• tom

    Completely support being pro-active and trying to identify individuals at high risk of committing crime. By all means, yes get them mentoring, get them counseling, tutoring, help them find jobs and positive social activities. Proactively work to bring educators, social workers, community groups, and most importantly parents together with teens on a individual basis..yes, yes, yes!!

    But, it is completely crazy to directly pay people not to commit crimes. I really hope this program is not a “congratulation, you have been identified as a high crime risk. We will pay you X dollars per month not to commit crimes.” It seems that would just incentivize people to become “high risk” in the first place. Teens are smart and will figure out how to game the system for some free cash.

    I need to read more on the details to see if it is the former or the later. In any event, we still need a beefed up police presence and prosecutions to keep repeat violent felons off the street.

    Need to read more on the Richmond program. I’m always a little skeptical of making grand social pronouncements based on a single small pilot project. Could be crime naturally fell after an unusual spike or other factors like increased police presence pushed gang activity to other jurisdictions, etc.

  • davido13

    God this is so pathetic. I have seen teens do PCP dippers at 9 15am in from of Co Hi Metro. The police dont enforce laws and so kids break them . Theeee only solution is undercover cops who arrest ppl for disorderly conduct, smoking PCP, selling weed, and all other crimes. The fact that this doesnt already happen shows that the admin values avoiding criticism for targeting minorities more then stopping crime. I cringe when I see 4 cops in yellow vests walking down 14th St in Co Hi. Could they be more conspicuous?!

    • stacksp

      Weed has been decriminalized.

      • davido13

        selling weed is illegal and so is smoking in public. I am fairly sure if i was selling bottles of liqueur on 14th and Oak the police would have something to say to me.

        • stacksp

          Smoking in public is essentially a parking ticket. Anything under a certain amount of grams is asmall fine. I’d rather not google the statute while at work but I am sure that a joint fits that requirement. As far as selling weed, 14th St has always been sorta an open air drug market, 14th and R, Girard, Clifton, Chapin, Monroe, Belmont etc…

          Not making excuses but it is a lot to police in that area

          • davido13

            Yeah precisely. If you didnt have parking tics actually being distributed and enforced ppl would park anywhere in DC and it would be a sh_t show. Tie non payment of ‘weed’ fines to public benefits and you would see a lot less ppl smoking weed on the streets, and possibly even less crime. It pains me that ppl think this way as it is what causes a ton of probs in DC. Also, its super hard to stop open air drug markets when you have 4 cops patrol the area on foot instead of undercovers busting ppl for the same crap i see on a daily basis.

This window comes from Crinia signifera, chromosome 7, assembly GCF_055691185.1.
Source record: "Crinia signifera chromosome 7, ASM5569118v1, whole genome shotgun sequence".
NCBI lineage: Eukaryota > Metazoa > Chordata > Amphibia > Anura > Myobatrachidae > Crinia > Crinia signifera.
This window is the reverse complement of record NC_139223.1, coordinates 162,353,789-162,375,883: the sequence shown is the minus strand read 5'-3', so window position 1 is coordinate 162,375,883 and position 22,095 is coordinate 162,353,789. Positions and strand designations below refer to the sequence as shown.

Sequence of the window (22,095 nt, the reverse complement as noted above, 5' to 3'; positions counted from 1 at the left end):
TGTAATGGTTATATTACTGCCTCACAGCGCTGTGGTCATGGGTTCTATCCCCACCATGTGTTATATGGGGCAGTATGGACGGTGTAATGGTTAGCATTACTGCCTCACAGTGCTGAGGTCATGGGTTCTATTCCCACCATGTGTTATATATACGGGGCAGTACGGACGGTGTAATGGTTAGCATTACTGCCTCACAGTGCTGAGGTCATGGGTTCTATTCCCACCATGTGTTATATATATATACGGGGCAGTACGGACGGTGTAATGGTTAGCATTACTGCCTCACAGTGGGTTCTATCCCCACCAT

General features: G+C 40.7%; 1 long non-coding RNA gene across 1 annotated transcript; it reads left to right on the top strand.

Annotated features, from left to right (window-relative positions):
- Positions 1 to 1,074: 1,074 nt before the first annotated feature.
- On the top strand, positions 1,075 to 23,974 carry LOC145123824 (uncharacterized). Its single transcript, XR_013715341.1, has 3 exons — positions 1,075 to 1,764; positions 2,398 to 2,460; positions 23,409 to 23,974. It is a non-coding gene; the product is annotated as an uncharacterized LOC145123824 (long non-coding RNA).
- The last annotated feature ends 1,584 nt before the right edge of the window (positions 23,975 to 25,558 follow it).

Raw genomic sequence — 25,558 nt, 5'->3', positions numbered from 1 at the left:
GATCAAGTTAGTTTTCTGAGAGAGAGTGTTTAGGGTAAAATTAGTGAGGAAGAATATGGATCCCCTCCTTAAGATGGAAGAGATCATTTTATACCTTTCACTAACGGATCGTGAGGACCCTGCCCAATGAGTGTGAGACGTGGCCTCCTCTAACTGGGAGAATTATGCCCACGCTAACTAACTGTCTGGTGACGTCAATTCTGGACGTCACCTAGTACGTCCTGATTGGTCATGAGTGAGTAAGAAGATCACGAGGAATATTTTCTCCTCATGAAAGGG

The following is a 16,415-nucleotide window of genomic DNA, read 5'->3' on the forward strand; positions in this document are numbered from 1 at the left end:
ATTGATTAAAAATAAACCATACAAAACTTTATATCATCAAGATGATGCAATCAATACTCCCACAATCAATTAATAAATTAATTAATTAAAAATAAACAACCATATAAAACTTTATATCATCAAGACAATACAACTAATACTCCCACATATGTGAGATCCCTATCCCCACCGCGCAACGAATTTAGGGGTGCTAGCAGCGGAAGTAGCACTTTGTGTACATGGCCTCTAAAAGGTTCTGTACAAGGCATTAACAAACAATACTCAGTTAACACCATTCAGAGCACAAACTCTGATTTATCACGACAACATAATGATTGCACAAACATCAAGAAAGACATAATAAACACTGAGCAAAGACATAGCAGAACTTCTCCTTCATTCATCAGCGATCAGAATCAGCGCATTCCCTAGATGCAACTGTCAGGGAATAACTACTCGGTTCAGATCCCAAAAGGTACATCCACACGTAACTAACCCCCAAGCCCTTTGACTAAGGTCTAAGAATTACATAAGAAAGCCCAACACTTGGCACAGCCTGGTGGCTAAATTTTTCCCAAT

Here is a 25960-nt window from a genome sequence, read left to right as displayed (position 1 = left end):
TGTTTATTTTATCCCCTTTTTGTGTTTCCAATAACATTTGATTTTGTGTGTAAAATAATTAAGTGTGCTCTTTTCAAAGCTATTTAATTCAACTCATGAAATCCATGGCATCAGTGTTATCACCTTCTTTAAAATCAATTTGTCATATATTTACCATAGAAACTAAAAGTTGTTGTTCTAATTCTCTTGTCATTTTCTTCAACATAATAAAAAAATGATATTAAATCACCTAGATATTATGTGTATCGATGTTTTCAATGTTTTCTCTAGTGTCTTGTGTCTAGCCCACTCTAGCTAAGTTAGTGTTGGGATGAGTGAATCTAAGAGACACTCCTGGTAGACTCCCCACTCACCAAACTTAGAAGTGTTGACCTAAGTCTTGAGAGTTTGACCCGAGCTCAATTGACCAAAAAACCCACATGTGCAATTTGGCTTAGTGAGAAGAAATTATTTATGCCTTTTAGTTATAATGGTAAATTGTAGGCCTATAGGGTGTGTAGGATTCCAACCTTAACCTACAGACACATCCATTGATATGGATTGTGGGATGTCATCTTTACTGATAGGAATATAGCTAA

• Helene

    I’m going to enroll in this program and keep committing crimes and just hope I don’t get caught. Mwahahahh.

  • jim_ed

    I was far more optimistic about this program until I read the Mother Jones review. We need to try new things to try to end the generational cycles of violence in DC, but – and maybe its me being cynical here – this has “Ron Moten/Peaceoholics slush fund volume 2” written all over it. I’d rather see a pilot program done in a specific neighborhood to see the program’s feasibility in DC before jumping headlong into it, but that wouldn’t be the Council way. Not to sound too cliche, but I’m going to hope for the best but expect the worst from it.

    • LittleBluePenguin

      I like the idea of trying a pilot program first, with outcomes data made available to the public, before it would be instituted District-wide.

  • C_petworth

    I am not opposed to this plan at all, its cheaper then locking people up. but what about also giving teenagers something to do? A job, or more sports. I just feel like if the kids were more involved in activities or employment then there would be less idle youth roaming the streets. I know it can be costly for parents to enroll children in things so maybe we need more resources to subsidize them.

  • C_petworth

    I am not opposed to this plan at all, its cheaper then locking people up. but what about also giving teenagers something to do? A job, or more sports. I just feel like if the kids were more involved in activities or employment then there would be less idle youth roaming the streets. I know it can be costly for parents to enroll children in things so maybe we need more resources to subsidize them.


Subscribe to our mailing list